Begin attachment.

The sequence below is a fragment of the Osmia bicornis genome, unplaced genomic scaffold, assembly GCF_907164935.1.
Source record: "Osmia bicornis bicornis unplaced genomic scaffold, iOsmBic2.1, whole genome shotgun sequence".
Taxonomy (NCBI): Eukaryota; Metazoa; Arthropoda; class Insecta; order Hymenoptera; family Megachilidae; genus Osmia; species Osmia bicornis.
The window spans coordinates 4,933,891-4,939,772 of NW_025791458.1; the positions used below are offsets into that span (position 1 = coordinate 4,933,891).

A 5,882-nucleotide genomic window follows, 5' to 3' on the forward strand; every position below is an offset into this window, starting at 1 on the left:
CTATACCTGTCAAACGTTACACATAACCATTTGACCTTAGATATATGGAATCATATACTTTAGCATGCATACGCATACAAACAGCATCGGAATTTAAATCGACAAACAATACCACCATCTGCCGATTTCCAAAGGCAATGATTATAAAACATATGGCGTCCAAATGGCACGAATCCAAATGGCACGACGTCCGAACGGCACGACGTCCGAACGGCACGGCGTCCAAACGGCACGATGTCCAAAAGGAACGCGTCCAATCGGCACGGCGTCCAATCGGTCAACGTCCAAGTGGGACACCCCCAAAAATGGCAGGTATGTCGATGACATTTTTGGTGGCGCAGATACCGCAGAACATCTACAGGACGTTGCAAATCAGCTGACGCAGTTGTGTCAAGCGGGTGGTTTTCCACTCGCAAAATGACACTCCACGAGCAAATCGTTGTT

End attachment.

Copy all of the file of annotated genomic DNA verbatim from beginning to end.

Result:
The sequence below is a fragment of the Osmia bicornis genome, unplaced genomic scaffold, assembly GCF_907164935.1.
Source record: "Osmia bicornis bicornis unplaced genomic scaffold, iOsmBic2.1, whole genome shotgun sequence".
Taxonomy (NCBI): Eukaryota; Metazoa; Arthropoda; class Insecta; order Hymenoptera; family Megachilidae; genus Osmia; species Osmia bicornis.
The window spans coordinates 4,933,891-4,939,772 of NW_025791458.1; the positions used below are offsets into that span (position 1 = coordinate 4,933,891).

A 5,882-nucleotide genomic window follows, 5' to 3' on the forward strand; every position below is an offset into this window, starting at 1 on the left:
CTATACCTGTCAAACGTTACACATAACCATTTGACCTTAGATATATGGAATCATATACTTTAGCATGCATACGCATACAAACAGCATCGGAATTTAAATCGACAAACAATACCACCATCTGCCGATTTCCAAAGGCAATGATTATAAAACATATGGCGTCCAAATGGCACGAATCCAAATGGCACGACGTCCGAACGGCACGACGTCCGAACGGCACGGCGTCCAAACGGCACGATGTCCAAAAGGAACGCGTCCAATCGGCACGGCGTCCAATCGGTCAACGTCCAAGTGGGACACCCCCAAAAATGGCAGGTATGTCGATGACATTTTTGGTGGCGCAGATACCGCAGAACATCTACAGGACGTTGCAAATCAGCTGACGCAGTTGTGTCAAGCGGGTGGTTTTCCACTCGCAAAATGACACTCCACGAGCAAATCGTTGTT